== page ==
Tuesday, October 7, 2014


Essay on The Book Thief by Markus Zusak
Teacher: Adrienne Buckingham of Otago Boys' High School

In the novel The Book Thief by Markus Zusak, the narrator who is known only as ‘Death’ is a critical thinker which makes Death’s point of view very engaging for a modern audience.  Death tells the story of Liesel, an ordinary German girl living in Germany during World War Two.  Death’s point of view is very engaging for a modern audience because he provides his own insights and observations about humanity and tells the story from a German perspective rather than an Allied perspective, which is what we are used to reading.

Through his insightful narration, Death conveys to us Zusak’s idea of the duality of humanity.  One of the main ideas within this idea is that of the beauty in ugliness.  This idea is best shown to us through Liesel’s best friend, a young man named Rudy Steiner.  Rudy is the perfect physical example of a Nazi; he has “beautiful blond hair and big safe blue eyes” and he is a fine athlete.  However, mentally he hasn’t got a Nazi moral in him.  Zusak tells us this through Rudy’s actions.  When the Jews are being paraded through Molching (where Rudy and Liesel live) to the death camp, Dachau, Rudy puts bread on the road for the Jews to eat, even though this is very dangerous and he is starving himself.  This small act of kindness is a beautiful act in the ugly world of Nazi Germany.  Death foreshadows Rudy’s untimely demise by saying “he didn’t deserve to die the way he did.”  Zusak is using Death as a narrator to make insightful judgements of human’s character through their actions to portray the idea of beauty in ugliness.

The triumph of love over hate is another part of the duality of humanity which Zusak uses Death to show.  This idea is best portrayed to us through the relationship of Liesel and Max, a Jew who Liesel’s foster parents, the Hubermans, take in and hide in their basement during the Holocaust.  In Nazi Germany at the time, their relationship is very much illegal due to the antisemitic  laws and views of Nazism.  However, it is this hate and oppression which brings them together and helps to develop the love between them.  Zusak uses two events to really show us the strength of their love.  The first is when Max is being marched through the main street of Molching on his way to Dachau after being caught.  Liesel spots him in the crowd, and despite the danger of even waving to him, she runs out and hugs him.  “Her feet heavier than they had ever been before, heart swelling in her chest, she stepped onto the road.”   Zusak uses this act to show that sometimes the pull of love is far stronger than the fear of any punishment.  The second event is when after the war, Liesel is working in a shop and a man comes in looking for her.  She comes out and sees Max and in the words of Death “They both fell to the floor, and hugged and cried.”  Through the narration of Death, Zusak shows us that Max somehow managed to survive Dachau.  Zusak is suggesting that the power of Liesel’s love was enough to overcome the hate of Nazism and gave Max the strength to survive.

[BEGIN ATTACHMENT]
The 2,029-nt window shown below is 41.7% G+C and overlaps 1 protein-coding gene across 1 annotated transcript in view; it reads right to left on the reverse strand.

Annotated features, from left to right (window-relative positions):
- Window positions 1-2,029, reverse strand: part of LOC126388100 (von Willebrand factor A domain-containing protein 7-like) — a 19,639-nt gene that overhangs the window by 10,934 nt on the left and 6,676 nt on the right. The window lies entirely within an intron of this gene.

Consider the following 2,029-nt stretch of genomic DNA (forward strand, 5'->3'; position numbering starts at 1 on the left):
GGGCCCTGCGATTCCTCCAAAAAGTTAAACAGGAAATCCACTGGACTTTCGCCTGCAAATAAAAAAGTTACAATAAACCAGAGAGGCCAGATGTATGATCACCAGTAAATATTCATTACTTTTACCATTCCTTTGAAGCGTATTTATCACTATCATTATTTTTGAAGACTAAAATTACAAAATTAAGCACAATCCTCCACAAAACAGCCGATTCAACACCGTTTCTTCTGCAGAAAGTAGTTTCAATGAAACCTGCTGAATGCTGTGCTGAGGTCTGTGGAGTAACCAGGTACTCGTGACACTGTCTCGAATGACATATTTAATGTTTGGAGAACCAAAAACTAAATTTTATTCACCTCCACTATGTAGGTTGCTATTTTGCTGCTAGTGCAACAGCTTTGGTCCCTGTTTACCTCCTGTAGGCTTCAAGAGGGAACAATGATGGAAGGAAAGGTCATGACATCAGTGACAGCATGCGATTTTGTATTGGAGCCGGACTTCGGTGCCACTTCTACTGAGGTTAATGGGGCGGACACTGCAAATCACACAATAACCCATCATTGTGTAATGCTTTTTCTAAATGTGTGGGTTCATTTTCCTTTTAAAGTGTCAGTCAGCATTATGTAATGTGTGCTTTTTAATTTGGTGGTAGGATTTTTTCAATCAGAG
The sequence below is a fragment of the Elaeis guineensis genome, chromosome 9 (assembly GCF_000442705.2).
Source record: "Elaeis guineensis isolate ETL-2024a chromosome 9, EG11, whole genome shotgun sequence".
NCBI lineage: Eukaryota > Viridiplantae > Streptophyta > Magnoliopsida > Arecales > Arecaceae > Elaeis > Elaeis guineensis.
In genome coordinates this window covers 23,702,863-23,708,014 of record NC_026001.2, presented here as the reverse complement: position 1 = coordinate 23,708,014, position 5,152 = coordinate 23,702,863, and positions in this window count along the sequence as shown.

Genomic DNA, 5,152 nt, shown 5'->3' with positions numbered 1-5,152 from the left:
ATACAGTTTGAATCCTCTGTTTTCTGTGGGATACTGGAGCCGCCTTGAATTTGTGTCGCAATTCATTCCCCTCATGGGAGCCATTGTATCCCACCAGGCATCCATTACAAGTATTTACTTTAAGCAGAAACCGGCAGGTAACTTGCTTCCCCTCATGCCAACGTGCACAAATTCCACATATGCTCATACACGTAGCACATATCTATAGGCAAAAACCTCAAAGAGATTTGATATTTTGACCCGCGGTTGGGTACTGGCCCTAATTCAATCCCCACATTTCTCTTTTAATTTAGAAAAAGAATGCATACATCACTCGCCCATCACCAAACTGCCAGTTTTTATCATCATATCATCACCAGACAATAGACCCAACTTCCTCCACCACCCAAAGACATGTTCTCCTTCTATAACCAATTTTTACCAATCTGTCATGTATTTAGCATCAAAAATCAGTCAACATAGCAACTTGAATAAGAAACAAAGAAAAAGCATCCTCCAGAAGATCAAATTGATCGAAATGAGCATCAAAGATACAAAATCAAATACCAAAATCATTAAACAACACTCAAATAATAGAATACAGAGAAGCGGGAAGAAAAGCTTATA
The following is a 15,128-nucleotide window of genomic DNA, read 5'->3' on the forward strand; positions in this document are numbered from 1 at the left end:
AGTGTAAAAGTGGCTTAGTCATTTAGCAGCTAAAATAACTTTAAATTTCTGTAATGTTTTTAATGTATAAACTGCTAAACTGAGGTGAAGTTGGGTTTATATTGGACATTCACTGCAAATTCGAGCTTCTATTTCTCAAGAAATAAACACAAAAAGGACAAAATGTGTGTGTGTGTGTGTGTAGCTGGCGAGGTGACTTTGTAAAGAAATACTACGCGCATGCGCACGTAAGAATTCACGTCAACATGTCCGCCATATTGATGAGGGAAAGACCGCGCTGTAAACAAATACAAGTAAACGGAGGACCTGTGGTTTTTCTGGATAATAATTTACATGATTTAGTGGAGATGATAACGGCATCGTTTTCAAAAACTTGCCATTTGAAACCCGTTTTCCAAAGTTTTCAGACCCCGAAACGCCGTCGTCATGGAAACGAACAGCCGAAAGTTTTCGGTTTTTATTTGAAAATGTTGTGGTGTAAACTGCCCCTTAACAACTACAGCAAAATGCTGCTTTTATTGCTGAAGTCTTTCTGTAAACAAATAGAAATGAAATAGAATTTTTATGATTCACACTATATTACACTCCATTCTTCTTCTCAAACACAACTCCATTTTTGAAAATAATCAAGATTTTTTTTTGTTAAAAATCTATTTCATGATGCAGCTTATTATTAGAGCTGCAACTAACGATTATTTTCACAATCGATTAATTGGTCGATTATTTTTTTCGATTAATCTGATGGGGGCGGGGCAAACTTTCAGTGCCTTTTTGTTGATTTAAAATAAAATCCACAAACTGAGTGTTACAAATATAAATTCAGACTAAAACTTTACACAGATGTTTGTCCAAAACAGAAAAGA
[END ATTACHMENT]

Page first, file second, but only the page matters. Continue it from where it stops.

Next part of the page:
Death tells the story of World War Two from the perspective of a German civilian which is very different because we are so used to hearing the story from an Allied point of view.  This critical perspective makes the story even more engaging for a modern audience as Death gives us a look into a side of the war we have not really seen before.  In one of Death’s asides throughout the novel, he states “I have observed and been horrified by humans.”  This statement captures our attention because normally humans theorise about, and are horrified by, the thought of death.  Zusak has Death say this shocking statement to convey the reality of World War Two.  Not only was it the Nazis, Allies and the Jews who suffered terribly during the war, but it was also the civilians and the people left behind after loved ones had died.  Liesel is a perfect example of the ordinary civilian who doesn’t support the Nazis but has got caught up in their war.  At the start of the book, she loses her brother and is adopted by a new family.  Then when Himmel Street is bombed, she loses just about everyone she loves.  Death illustrates to us the pain and even the survivors guilt that this causes: “It was the survivors I couldn’t stand to look at… They had torn hearts.  They had beaten lungs.”  Through Death, Zusak shows us a side of the pain which war causes that is often overlooked, but which can be worse than dying itself.  Zusak also reminds us that this pain was not limited to the Allies who had lost loved ones, but was just as relevant in the heart of Germany.

In conclusion, the narrator must be a critical thinker if the point of view of the text is to be engaging for a modern audience.  Death as a narrator is a critical thinker who Zusak uses to portray the idea of the duality of humanity and to show us a part of the war which is rarely presented to us.   


1 comment:

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